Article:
ISN 840 Hail Aziz Ahmed al-Maythali (Yemen)
ISN 841 Said Salih Said Nashir (Yemen)
ISN 10025 Mohammed Abdul Malik Bajabu (Kenya)

Note: 028, 131 and 242 had their ongoing imprisonment approved by Periodic Review Boards in 2014 and 2015.

Nine prisoners recommended in January 2010 for continued detention (with possible transfer to imprisonment in the US), but determined to be eligible for a Periodic Review Board in April 2013 (there were originally 13 men in this category; four were approved for release by PRBs, and one of those four has been freed)

ISN 027 Uthman Abd al-Rahim Muhammad Uthman (Yemen)
ISN 029 Mohammed al-Ansi (Yemen)
ISN 522 Yassim Qasim Mohammed Ismail Qasim (Yemen)
ISN 560 Haji Wali Muhammed (Afghanistan)
ISN 975 Karim Bostan (Afghanistan)
ISN 1017 Omar Mohammed Ali al-Rammah (Yemen)
ISN 1463 Abd al-Salam al-Hilah (Yemen)
ISN 10023 Guleed Hassan Ahmed (Somalia)
ISN 10029 Muhammad Rahim (Afghanistan)

The 22 prisoners recommended for prosecution but not charged, who were determined to be eligible for a Periodic Review Board in April 2013 (there were originally 23 men in this category; one has been freed as the result of a PRB)

ISN 063 Mohamed Mani Ahmad al Kahtani (Saudi Arabia)
ISN 569 Suhayl Abdul Anam al Sharabi (Yemen)
ISN 682 Abdullah Al Sharbi (Saudi Arabia)
ISN 685 Said bin Brahim bin Umran Bakush (Algeria) aka Abdelrazak Ali
ISN 694 Sufyian Barhoumi (Algeria)
ISN 696 Jabran Al Qahtani (Saudi Arabia)
ISN 702 Ravil Mingazov (Russia)
ISN 753 Abdul Sahir (Afghanistan) aka Zahir
ISN 760 Mohamedou Ould Slahi (Mauritania)
ISN 762 Obaidullah (Afghanistan)
ISN 1094 Saifullah Paracha (Pakistan)
ISN 1453 Sanad Al Kazimi (Yemen)
ISN 1456 Hassan Bin Attash (Saudi Arabia)
ISN 1457 Sharqawi Abdu Ali Al Hajj (Yemen)
ISN 1460 Abdul Rabbani (Pakistan)
ISN 1461 Mohammed Rabbani (Pakistan) aka Ahmad Rabbani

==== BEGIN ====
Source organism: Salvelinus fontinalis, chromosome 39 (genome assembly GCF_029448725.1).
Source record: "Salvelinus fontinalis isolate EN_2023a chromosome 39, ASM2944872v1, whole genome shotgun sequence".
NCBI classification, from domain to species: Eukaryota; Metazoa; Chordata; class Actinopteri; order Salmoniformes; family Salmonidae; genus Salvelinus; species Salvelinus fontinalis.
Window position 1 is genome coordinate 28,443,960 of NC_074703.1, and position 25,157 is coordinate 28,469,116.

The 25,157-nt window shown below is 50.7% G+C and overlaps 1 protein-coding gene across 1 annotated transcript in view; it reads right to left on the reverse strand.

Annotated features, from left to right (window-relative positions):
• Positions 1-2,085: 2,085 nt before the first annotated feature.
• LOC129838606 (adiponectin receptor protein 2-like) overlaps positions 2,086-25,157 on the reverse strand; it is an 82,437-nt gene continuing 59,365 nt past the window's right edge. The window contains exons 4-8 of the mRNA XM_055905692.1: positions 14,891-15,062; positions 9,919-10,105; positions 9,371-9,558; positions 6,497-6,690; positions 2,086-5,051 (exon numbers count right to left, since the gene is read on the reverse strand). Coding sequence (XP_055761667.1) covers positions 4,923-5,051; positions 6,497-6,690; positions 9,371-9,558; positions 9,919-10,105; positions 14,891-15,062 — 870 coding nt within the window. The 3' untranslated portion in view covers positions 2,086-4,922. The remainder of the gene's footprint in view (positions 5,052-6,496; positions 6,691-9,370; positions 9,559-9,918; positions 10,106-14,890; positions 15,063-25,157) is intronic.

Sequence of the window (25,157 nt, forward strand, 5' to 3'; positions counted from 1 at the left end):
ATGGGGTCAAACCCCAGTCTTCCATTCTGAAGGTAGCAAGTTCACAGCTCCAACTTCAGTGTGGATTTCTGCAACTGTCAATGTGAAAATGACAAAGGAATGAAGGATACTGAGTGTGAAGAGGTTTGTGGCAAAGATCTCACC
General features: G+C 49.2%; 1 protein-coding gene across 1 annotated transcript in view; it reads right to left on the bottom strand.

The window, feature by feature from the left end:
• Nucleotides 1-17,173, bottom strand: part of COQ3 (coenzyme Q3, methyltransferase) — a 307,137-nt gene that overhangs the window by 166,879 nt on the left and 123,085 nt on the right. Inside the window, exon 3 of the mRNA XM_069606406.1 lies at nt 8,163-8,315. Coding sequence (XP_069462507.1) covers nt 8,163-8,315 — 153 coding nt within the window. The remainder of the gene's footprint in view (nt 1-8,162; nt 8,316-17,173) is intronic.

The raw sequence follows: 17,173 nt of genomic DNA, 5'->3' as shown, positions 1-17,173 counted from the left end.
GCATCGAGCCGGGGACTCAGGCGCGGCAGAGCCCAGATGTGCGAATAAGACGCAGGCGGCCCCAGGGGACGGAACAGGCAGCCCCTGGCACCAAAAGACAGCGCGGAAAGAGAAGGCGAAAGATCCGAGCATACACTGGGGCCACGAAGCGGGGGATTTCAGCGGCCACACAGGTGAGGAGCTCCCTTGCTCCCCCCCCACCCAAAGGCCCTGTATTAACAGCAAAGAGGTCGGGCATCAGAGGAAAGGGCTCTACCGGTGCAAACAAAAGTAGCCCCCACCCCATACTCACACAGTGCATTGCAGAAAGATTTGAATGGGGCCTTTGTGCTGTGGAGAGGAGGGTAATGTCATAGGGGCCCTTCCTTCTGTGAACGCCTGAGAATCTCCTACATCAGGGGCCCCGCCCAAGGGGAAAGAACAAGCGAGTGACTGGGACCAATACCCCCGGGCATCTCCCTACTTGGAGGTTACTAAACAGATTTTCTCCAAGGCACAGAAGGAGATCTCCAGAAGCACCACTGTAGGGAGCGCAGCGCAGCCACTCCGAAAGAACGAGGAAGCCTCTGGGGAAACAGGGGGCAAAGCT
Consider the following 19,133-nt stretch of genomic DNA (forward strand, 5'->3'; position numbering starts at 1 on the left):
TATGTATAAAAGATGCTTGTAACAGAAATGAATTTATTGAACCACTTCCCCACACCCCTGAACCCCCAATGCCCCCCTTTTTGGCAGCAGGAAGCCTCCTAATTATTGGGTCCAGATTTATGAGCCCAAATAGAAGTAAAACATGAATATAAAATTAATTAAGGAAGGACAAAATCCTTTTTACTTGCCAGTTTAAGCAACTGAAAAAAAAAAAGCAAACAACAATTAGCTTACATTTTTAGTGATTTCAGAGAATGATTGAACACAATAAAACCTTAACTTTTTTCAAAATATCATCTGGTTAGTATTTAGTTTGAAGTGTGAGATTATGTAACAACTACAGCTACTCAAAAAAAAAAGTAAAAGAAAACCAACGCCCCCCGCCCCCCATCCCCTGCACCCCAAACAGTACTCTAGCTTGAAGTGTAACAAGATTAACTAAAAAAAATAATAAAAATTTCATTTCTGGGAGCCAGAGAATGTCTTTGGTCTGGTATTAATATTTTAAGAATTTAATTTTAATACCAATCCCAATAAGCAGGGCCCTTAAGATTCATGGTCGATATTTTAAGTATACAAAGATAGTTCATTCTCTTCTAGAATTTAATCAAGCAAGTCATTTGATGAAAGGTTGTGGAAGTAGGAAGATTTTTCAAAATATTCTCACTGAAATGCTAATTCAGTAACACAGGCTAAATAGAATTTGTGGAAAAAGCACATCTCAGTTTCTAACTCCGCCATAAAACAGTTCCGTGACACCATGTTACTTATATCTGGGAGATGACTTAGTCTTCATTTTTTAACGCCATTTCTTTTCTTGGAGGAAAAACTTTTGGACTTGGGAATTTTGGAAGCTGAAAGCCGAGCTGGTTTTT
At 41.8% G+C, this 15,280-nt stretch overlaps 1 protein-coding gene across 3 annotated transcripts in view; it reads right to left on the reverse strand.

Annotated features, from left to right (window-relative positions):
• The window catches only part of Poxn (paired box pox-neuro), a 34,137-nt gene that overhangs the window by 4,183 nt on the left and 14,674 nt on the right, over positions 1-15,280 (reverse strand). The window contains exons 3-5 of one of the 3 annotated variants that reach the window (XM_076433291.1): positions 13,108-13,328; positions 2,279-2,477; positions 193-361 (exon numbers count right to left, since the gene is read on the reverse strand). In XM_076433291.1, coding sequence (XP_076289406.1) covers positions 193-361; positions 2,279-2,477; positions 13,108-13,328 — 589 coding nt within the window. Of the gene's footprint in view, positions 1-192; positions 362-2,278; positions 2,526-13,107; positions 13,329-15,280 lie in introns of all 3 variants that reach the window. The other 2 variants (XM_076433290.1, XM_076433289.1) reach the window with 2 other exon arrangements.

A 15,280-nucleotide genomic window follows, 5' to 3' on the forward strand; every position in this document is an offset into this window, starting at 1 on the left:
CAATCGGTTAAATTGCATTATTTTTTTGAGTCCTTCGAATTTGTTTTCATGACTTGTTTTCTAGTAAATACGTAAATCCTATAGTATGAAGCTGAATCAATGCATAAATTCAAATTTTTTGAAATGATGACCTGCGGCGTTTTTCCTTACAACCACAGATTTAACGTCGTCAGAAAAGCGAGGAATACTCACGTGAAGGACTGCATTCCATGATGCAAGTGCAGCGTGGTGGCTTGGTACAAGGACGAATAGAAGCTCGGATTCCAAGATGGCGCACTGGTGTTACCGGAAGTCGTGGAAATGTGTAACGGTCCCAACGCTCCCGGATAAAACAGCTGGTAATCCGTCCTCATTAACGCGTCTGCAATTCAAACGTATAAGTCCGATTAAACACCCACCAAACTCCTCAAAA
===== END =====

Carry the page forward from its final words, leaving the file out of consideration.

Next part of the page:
ISN 10016 Zayn al-Ibidin Muhammed Husayn aka Abu Zubaydah
ISN 10017 Mustafa Faraj Muhammed Masud al-Jadid al-Usaybi (Libya) akka Abu Faraj al-Libi
ISN 10019 Encep Nurjaman (Hambali) (Indonesia)
ISN 10021 Mohd Farik bin Amin (Malaysia)
ISN 10022 Bashir bin Lap (Malaysia)
ISN 3148 Haroon al-Afghani (Afghanistan)

The 10 prisoners charged or tried

The seven prisoners currently facing charges

ISN 10011 Mustafa Ahmad al Hawsawi (Saudi Arabia)
ISN 10013 Ramzi Bin Al Shibh (Yemen)
ISN 10014 Walid Mohammed Bin Attash (Yemen)
ISN 10015 Mohammed al Nashiri (Saudi Arabia) aka Abd al-Rahim al Nashiri
ISN 10018 Ali abd al Aziz Ali (Pakistan)
ISN 10024 Khalid Sheikh Mohammed (Kuwait)
ISN 10026 Nashwan abd al-Razzaq abd al-Baqi (Hadi) (Iraq)

The two prisoners already convicted via plea deal

ISN 768 Ahmed Al-Darbi (Saudi Arabia)
ISN 10020 Majid Khan (Pakistan)

One other prisoner convicted under President Bush

ISN 039 Ali Hamza al-Bahlul (Yemen)

He was not included in the task force’s deliberations, as he had been tried and convicted in a one-sided trial by military commission in October 2008, at which he refused to mount a defense. His conviction was dismissed by an appeals court in January 2013, although the government is appealing that ruling.

Note: For further information about the prisoners, see my six-part definitive Guantánamo prisoner list (Part One, Part Two, Part Three, Part Four, Part Five and Part Six).

Andy Worthington is a freelance investigative journalist, activist, author, photographer, film-maker and singer-songwriter (the lead singer and main songwriter for the London-based band The Four Fathers, whose debut album, ‘Love and War,’ is available for download or on CD via Bandcamp — also see here). He is the co-founder of the Close Guantánamo campaign (and the Countdown to Close Guantánamo initiative, launched in January 2016), the co-director of We Stand With Shaker, which called for the release from Guantánamo of Shaker Aamer, the last British resident in the prison (finally freed on October 30, 2015), and the author of The Guantánamo Files: The Stories of the 774 Detainees in America’s Illegal Prison (published by Pluto Press, distributed by the University of Chicago Press in the US, and available from Amazon, including a Kindle edition — click on the following for the US and the UK) and of two other books: Stonehenge: Celebration and Subversion and The Battle of the Beanfield. He is also the co-director (with Polly Nash) of the documentary film, “Outside the Law: Stories from Guantánamo” (available on DVD here — or here for the US).